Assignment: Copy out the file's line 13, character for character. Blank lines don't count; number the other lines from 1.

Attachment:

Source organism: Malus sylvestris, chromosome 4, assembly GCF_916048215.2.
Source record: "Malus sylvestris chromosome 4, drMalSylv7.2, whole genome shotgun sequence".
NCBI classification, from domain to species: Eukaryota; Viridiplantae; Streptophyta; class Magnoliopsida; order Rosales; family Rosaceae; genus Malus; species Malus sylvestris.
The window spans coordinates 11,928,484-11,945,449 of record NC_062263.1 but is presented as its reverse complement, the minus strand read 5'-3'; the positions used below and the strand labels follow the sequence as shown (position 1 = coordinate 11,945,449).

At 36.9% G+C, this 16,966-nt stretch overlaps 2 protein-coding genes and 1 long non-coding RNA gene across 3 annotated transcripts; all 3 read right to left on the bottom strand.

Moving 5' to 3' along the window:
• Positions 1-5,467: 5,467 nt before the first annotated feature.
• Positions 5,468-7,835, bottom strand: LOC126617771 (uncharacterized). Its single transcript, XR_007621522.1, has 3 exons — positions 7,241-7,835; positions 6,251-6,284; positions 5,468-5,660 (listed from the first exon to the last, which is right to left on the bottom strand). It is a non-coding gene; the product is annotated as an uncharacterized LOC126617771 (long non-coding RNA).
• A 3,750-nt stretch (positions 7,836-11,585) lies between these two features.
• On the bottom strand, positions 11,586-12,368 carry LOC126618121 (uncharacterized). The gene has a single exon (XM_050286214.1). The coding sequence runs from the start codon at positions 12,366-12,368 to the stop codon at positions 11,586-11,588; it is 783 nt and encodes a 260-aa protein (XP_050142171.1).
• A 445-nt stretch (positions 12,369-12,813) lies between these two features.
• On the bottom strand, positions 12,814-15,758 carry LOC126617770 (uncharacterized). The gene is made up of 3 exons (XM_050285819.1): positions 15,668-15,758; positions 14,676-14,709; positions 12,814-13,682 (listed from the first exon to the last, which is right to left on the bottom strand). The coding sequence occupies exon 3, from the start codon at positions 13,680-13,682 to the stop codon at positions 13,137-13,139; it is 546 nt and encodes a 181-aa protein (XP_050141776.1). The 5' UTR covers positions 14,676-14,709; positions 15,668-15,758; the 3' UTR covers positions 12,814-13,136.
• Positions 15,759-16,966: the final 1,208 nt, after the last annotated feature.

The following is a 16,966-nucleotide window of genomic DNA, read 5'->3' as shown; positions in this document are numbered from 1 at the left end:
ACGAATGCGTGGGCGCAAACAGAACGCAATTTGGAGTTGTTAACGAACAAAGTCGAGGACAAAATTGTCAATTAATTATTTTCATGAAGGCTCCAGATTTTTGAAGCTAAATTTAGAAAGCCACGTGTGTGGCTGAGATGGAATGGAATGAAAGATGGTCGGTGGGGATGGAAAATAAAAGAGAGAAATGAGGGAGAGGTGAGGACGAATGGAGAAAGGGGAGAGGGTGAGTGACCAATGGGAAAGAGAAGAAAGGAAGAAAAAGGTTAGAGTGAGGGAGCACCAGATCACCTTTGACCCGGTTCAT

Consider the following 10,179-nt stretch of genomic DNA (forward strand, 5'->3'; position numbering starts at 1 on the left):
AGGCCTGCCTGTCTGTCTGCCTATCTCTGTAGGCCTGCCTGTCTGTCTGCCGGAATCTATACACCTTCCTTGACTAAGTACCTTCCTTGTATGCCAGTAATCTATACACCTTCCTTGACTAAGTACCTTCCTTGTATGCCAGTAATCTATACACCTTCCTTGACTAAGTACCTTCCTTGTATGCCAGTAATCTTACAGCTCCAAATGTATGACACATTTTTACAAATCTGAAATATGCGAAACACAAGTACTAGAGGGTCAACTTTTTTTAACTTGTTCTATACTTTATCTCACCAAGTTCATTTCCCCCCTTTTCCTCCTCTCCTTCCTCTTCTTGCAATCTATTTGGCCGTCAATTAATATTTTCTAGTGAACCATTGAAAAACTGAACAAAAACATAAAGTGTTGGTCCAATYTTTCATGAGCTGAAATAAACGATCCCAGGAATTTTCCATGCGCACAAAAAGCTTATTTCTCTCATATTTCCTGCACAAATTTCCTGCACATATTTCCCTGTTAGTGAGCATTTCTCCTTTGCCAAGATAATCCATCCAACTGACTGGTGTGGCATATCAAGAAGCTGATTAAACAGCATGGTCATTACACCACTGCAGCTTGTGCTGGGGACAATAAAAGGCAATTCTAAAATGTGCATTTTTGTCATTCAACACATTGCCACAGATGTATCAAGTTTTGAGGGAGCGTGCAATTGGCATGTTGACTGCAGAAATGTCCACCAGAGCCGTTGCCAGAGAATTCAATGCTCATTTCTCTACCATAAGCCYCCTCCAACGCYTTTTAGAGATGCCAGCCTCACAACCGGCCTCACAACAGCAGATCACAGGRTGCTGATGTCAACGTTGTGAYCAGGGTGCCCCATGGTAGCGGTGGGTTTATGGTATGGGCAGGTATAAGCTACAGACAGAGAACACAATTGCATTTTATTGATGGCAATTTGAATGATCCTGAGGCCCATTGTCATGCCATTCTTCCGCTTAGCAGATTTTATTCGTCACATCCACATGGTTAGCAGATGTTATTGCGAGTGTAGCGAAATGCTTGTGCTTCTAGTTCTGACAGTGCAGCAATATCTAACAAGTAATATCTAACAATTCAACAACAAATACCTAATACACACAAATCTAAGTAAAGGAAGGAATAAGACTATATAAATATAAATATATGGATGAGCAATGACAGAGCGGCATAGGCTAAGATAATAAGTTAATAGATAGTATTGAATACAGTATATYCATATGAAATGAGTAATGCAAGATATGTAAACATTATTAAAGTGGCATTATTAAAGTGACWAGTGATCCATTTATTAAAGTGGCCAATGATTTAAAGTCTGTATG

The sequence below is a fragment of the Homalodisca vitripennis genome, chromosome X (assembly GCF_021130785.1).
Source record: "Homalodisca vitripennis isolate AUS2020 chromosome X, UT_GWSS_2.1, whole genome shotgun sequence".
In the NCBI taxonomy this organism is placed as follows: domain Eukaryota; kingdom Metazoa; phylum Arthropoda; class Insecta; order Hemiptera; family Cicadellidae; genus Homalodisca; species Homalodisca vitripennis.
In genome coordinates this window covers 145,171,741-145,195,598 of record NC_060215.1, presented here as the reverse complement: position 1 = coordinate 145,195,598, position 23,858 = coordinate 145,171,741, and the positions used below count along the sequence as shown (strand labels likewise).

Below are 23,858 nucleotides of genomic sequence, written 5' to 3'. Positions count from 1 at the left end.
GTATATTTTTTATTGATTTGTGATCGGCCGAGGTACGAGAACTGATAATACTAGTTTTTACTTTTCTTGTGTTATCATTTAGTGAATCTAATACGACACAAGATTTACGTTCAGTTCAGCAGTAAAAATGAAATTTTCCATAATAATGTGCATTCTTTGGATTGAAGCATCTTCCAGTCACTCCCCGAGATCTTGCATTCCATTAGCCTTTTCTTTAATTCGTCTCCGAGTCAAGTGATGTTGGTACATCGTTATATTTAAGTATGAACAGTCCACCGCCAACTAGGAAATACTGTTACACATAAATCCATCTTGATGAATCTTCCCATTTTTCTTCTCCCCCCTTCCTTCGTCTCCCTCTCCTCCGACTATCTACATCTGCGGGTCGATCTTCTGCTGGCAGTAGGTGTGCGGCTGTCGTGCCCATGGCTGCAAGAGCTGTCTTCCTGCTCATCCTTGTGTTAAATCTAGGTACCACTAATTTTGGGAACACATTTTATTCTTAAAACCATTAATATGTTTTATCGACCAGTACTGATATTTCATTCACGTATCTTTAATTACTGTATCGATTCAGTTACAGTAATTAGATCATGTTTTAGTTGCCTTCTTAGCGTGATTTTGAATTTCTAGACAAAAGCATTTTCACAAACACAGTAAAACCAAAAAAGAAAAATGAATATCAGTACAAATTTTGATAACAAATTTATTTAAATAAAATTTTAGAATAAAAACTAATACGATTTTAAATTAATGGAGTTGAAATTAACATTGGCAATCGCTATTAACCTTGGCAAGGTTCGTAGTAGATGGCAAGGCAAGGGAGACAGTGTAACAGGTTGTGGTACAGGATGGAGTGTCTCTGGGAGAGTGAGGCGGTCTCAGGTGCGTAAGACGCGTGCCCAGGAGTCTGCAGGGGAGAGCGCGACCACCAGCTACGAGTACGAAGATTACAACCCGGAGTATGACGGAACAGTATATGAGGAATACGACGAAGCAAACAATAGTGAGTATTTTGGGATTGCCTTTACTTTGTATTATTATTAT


• Positions 15,759-16,966: the final 1,208 nt, after the last annotated feature.